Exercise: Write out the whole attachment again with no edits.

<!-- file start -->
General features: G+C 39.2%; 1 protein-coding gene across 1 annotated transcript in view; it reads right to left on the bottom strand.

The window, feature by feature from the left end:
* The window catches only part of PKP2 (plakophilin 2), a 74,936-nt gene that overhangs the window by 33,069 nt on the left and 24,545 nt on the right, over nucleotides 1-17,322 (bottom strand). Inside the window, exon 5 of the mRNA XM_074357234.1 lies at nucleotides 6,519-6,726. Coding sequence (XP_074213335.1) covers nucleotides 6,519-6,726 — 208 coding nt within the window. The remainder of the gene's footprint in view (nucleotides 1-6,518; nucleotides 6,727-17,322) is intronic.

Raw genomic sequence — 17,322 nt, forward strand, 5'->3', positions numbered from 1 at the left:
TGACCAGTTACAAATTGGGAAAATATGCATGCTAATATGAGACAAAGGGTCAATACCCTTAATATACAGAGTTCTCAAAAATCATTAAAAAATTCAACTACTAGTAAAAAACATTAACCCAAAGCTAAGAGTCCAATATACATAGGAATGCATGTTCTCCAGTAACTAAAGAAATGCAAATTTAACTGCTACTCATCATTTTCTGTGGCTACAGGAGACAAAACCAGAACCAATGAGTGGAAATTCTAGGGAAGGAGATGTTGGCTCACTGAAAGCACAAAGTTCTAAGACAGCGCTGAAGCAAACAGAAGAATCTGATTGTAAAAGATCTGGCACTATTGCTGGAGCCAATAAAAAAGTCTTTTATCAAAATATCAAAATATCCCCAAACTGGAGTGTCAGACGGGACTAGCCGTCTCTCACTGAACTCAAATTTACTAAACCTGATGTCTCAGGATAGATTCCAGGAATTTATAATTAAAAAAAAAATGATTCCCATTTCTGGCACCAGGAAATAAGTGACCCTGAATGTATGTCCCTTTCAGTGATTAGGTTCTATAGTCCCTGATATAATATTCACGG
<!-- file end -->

General features: G+C 39.2%; 1 protein-coding gene across 1 annotated transcript in view; it reads right to left on the bottom strand.

The window, feature by feature from the left end:
* The window catches only part of PKP2 (plakophilin 2), a 74,936-nt gene that overhangs the window by 33,069 nt on the left and 24,545 nt on the right, over nucleotides 1-17,322 (bottom strand). Inside the window, exon 5 of the mRNA XM_074357234.1 lies at nucleotides 6,519-6,726. Coding sequence (XP_074213335.1) covers nucleotides 6,519-6,726 — 208 coding nt within the window. The remainder of the gene's footprint in view (nucleotides 1-6,518; nucleotides 6,727-17,322) is intronic.

Raw genomic sequence — 17,322 nt, forward strand, 5'->3', positions numbered from 1 at the left:
TGACCAGTTACAAATTGGGAAAATATGCATGCTAATATGAGACAAAGGGTCAATACCCTTAATATACAGAGTTCTCAAAAATCATTAAAAAATTCAACTACTAGTAAAAAACATTAACCCAAAGCTAAGAGTCCAATATACATAGGAATGCATGTTCTCCAGTAACTAAAGAAATGCAAATTTAACTGCTACTCATCATTTTCTGTGGCTACAGGAGACAAAACCAGAACCAATGAGTGGAAATTCTAGGGAAGGAGATGTTGGCTCACTGAAAGCACAAAGTTCTAAGACAGCGCTGAAGCAAACAGAAGAATCTGATTGTAAAAGATCTGGCACTATTGCTGGAGCCAATAAAAAAGTCTTTTATCAAAATATCAAAATATCCCCAAACTGGAGTGTCAGACGGGACTAGCCGTCTCTCACTGAACTCAAATTTACTAAACCTGATGTCTCAGGATAGATTCCAGGAATTTATAATTAAAAAAAAAATGATTCCCATTTCTGGCACCAGGAAATAAGTGACCCTGAATGTATGTCCCTTTCAGTGATTAGGTTCTATAGTCCCTGATATAATATTCACGG